Burn down chart, also known as the Sprint Burn down chart, is a popular tool in managing the progress of a Scrum team. Let’s take 5 minutes to learn how to analyze and apply this chart!
The structure of a Burn down chart is essentially a graph that summarizes the progress of a Scrum team’s work, aiming to measure the actual completion progress against the expected progress. Specifically:
- Y-axis: shows the total workload that the Scrum team needs to complete to achieve the Sprint Goal. The usual unit of measurement is story points, estimated man-hours, or man-days.
- X-axis: the number of working days in the Sprint.
- Expected line: the expected progress per day to achieve the Sprint Goal.
- Actual line: the actual progress that the Scrum Team has achieved each day.
To illustrate further, let’s take a look at the example below:
Through monitoring the chart, the Scrum team will obtain information on:
- Number of story points completed in the Sprint
- Actual progress being faster or slower than expected
- Amount of remaining story needed to complete the Sprint.
How is the Burn down chart applied?
The analysis of the Burn down chart is very simple: the Actual line will run to 0 when the project is completed. Typically, the Scrum Master and Product Owner directly monitor the Burn down chart to manage progress in the team and update the product release plan. Below are the main applications of this chart:
Plan and monitor work progress
The Burn-down chart provides daily work progress, indicating what the team has done and how to work with the progress to achieve the Sprint goal. On the other hand, it is also a risk alert tool when work is not progressing as expected.
Update project progress with customers
Thanks to its visual, transparent, and easy-to-understand nature, the Burn down chart will be helpful in presenting project progress to customers. It can show customers that the team is meeting the progress correctly or is behind schedule due to many newly added tasks.
Does the Burn down chart have any disadvantages?
The Burn down chart only shows the number of stories that have been completed, however, it does not indicate any changes in the Product Backlog. Only completed or uncompleted tasks are shown on the chart; tasks in progress are not displayed. Therefore, it can sometimes lead to a discrepancy between expectations and the team’s actual ability.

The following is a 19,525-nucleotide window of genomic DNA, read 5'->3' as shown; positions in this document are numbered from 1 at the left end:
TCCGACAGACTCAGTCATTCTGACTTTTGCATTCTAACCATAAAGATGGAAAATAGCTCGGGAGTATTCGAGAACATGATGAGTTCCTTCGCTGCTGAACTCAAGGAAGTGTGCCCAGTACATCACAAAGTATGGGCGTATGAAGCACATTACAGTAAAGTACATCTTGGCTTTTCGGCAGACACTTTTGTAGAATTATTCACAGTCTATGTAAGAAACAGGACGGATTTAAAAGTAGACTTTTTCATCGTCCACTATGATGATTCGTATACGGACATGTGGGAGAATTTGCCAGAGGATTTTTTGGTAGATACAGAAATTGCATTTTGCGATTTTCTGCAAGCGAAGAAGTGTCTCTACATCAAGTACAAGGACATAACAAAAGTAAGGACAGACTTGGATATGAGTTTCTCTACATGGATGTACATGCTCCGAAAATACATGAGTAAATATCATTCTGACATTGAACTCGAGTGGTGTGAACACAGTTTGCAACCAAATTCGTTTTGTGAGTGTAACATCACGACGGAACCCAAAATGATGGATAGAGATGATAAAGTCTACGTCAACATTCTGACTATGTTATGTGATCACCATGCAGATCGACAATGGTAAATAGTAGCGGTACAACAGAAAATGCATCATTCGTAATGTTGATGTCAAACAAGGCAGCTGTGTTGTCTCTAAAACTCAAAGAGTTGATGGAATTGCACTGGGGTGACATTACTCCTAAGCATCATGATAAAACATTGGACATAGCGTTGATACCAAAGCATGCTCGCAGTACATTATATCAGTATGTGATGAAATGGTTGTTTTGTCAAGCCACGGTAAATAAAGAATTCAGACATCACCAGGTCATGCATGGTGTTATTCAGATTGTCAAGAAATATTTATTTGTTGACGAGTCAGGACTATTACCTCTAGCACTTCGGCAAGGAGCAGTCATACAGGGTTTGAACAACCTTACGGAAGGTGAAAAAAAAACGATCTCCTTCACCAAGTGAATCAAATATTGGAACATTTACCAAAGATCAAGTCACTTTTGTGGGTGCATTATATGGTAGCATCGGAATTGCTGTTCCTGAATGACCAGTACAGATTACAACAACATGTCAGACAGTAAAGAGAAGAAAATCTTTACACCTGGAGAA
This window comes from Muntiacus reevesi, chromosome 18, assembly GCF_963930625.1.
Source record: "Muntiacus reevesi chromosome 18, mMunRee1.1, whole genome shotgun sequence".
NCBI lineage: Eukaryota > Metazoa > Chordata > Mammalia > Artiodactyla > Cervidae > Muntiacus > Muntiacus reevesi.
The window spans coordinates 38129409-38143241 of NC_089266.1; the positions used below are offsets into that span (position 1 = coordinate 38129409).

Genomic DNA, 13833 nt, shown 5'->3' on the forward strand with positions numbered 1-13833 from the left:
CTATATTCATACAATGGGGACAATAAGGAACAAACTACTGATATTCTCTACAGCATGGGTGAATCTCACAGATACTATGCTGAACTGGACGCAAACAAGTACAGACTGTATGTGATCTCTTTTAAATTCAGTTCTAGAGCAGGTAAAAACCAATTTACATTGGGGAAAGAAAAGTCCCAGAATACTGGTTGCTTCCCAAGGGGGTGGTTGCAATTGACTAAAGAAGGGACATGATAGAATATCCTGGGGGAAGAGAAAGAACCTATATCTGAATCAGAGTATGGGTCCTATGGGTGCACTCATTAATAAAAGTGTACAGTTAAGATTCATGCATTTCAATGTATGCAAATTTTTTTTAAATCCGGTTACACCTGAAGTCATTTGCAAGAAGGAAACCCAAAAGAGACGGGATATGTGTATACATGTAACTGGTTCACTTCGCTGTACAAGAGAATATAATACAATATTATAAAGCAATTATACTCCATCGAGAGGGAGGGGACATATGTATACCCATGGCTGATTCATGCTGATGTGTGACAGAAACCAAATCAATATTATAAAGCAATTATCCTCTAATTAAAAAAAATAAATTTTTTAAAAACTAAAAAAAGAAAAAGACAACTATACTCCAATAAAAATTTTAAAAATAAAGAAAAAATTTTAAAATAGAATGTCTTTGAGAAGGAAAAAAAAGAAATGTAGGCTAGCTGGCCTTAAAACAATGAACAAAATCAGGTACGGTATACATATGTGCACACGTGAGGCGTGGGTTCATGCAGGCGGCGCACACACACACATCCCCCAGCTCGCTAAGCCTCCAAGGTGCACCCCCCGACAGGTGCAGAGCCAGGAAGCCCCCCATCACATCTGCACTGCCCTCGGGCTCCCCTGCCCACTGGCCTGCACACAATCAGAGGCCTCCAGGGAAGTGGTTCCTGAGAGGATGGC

Inability to represent work efficiency
The Burn down chart provides work progress, but it cannot show whether the team’s work is going in the right direction or not. Generally, it is seen as a trend forecasting tool. To accurately evaluate the team’s performance, we need to combine it with other techniques as well as important meetings such as retrospectives and improvements.
What is a Burn up chart?
If the Burn down chart shows the amount of remaining work to be done in the project, then the Burn up chart shows how much work has been completed and the total amount of work. In other words, it is a different form of representation to help viewers have an overview of the expected time needed to complete a project.
When making a product, it is not uncommon for customers to request additional features – thereby adding new items to the project. At this point, the Burn up chart will help the team know how adding new items affects the project deadline. At the same time, customers will also be aware of the progress, from which they can consider whether they really need those additional items or not
- Y-axis (vertical axis): the number of stories/tasks in the project.
- X-axis (horizontal axis): the project timeline or estimated time to complete the project.
- Blue line (total): the total amount of work to be completed over time. Here, we can see that the initial amount of work was 100 and has increased to 120.
- Red line (completed): the amount of work that has been completed.
Overall, both Burn down and Burn up charts are types of charts that help manage and track the progress of a Scrum team’s project. Depending on the context, we can apply the appropriate type of chart to identify solutions to improve progress and shorten the time to complete project goals.
Read related article: What is Velocity in Agile methodology?